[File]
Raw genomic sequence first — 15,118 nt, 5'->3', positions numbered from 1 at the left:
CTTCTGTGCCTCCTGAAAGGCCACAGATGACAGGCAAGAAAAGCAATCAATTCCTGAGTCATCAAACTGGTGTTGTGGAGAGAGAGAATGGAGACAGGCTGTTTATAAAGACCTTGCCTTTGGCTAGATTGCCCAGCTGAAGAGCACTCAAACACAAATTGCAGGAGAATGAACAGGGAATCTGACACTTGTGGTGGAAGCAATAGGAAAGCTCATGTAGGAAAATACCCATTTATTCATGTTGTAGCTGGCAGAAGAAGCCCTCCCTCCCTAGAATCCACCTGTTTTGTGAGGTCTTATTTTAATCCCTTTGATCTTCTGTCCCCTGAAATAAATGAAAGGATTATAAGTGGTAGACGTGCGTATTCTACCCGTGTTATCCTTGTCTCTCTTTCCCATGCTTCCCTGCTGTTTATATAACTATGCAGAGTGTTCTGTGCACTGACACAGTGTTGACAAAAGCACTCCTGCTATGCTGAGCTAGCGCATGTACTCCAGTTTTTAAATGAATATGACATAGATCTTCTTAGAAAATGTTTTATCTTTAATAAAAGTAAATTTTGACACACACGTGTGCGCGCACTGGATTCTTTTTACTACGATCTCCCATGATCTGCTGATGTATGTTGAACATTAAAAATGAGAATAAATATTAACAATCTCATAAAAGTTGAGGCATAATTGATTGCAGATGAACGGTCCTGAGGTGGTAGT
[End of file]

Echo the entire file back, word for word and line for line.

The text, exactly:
Raw genomic sequence first — 15,118 nt, 5'->3', positions numbered from 1 at the left:
CTTCTGTGCCTCCTGAAAGGCCACAGATGACAGGCAAGAAAAGCAATCAATTCCTGAGTCATCAAACTGGTGTTGTGGAGAGAGAGAATGGAGACAGGCTGTTTATAAAGACCTTGCCTTTGGCTAGATTGCCCAGCTGAAGAGCACTCAAACACAAATTGCAGGAGAATGAACAGGGAATCTGACACTTGTGGTGGAAGCAATAGGAAAGCTCATGTAGGAAAATACCCATTTATTCATGTTGTAGCTGGCAGAAGAAGCCCTCCCTCCCTAGAATCCACCTGTTTTGTGAGGTCTTATTTTAATCCCTTTGATCTTCTGTCCCCTGAAATAAATGAAAGGATTATAAGTGGTAGACGTGCGTATTCTACCCGTGTTATCCTTGTCTCTCTTTCCCATGCTTCCCTGCTGTTTATATAACTATGCAGAGTGTTCTGTGCACTGACACAGTGTTGACAAAAGCACTCCTGCTATGCTGAGCTAGCGCATGTACTCCAGTTTTTAAATGAATATGACATAGATCTTCTTAGAAAATGTTTTATCTTTAATAAAAGTAAATTTTGACACACACGTGTGCGCGCACTGGATTCTTTTTACTACGATCTCCCATGATCTGCTGATGTATGTTGAACATTAAAAATGAGAATAAATATTAACAATCTCATAAAAGTTGAGGCATAATTGATTGCAGATGAACGGTCCTGAGGTGGTAGT